The Institute did not present its own fiscal forecast but instead used those contained in the government’s October 2010 Fiscal Update projections. They did, however, adjust the October 2010 budgetary track for some additional prudence, reducing revenues (and therefore increasing the deficit) by $0.9 billion in 2013-14 and $2.2 billion in both 2014-15 and 2015-16.  In the October 2010 Update, the Department of Finance had included an adjustment for risk of $1.5 billion in both 2011-12 and 2012-13, but then reduced it to $0.8 billion in both 2014-15 and 2015-16.  We questioned the downward profile of this adjustment, arguing that risks/uncertainties increase over time rather than decline and that larger and increasing adjustments for risk should have been made.  We support the Institute’s adjustments for risk but would argue that they should have been higher in the last two years. 

Table 1 compares the Institute’s budgetary projections to the October 2010 Update, the Parliamentary Budget Officer (PB))[3], the International Monetary Fund[4] (IMF) and our own projection[5].  The Institute’s fiscal forecast is only marginally different from the October 2010 Update, due to additional prudence.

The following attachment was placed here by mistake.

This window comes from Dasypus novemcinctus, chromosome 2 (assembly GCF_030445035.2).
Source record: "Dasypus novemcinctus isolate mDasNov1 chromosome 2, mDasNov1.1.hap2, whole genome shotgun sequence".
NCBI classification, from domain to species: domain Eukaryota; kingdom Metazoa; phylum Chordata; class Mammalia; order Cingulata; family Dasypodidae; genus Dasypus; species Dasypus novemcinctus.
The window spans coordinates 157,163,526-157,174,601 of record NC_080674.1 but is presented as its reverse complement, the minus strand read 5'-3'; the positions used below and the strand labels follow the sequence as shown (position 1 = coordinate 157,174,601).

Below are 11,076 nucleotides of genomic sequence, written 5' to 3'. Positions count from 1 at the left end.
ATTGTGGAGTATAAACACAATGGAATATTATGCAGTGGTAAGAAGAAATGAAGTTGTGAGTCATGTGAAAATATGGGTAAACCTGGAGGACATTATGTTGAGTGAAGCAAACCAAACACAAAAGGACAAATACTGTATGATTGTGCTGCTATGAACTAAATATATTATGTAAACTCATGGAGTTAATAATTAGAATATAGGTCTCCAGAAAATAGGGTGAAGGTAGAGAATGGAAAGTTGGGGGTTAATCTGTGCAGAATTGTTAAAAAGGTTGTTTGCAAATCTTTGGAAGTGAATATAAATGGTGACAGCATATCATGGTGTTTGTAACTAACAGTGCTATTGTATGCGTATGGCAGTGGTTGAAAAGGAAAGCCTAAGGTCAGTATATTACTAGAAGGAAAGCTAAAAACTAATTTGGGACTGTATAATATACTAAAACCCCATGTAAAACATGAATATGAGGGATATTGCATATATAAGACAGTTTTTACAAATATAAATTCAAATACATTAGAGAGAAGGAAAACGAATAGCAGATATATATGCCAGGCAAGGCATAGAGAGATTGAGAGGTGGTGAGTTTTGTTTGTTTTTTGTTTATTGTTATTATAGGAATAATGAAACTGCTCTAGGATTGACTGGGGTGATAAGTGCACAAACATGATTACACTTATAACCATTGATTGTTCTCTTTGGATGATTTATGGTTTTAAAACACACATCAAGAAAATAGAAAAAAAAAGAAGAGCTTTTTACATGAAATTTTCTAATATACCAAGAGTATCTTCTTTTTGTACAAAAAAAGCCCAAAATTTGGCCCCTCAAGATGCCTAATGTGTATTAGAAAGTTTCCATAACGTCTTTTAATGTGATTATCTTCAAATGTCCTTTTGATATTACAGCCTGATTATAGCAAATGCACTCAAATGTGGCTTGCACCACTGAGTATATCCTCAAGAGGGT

However, as noted by the PBO and our analysis, there are a number of problems with the October 2010 Update fiscal track.  Based on financial results for the first eight months of 2010-11 and adjusting for the large extra-ordinary liabilities booked in 2009-10, which inflated the deficit outcome for that year, the deficit for 2010-11 will be about $7 billion lower than forecast in the October 2010 Update.  In addition, the October 2010 Update projections for employment insurance premiums, other revenues and direct program expenses in the outer years, are questionable. As a result, the October 2010 Update understates the deficit for 2012-13 and beyond.  The IMF, PBO, and we, forecast a deficit of between $5.4 billion and  $11 billion for 2015-16.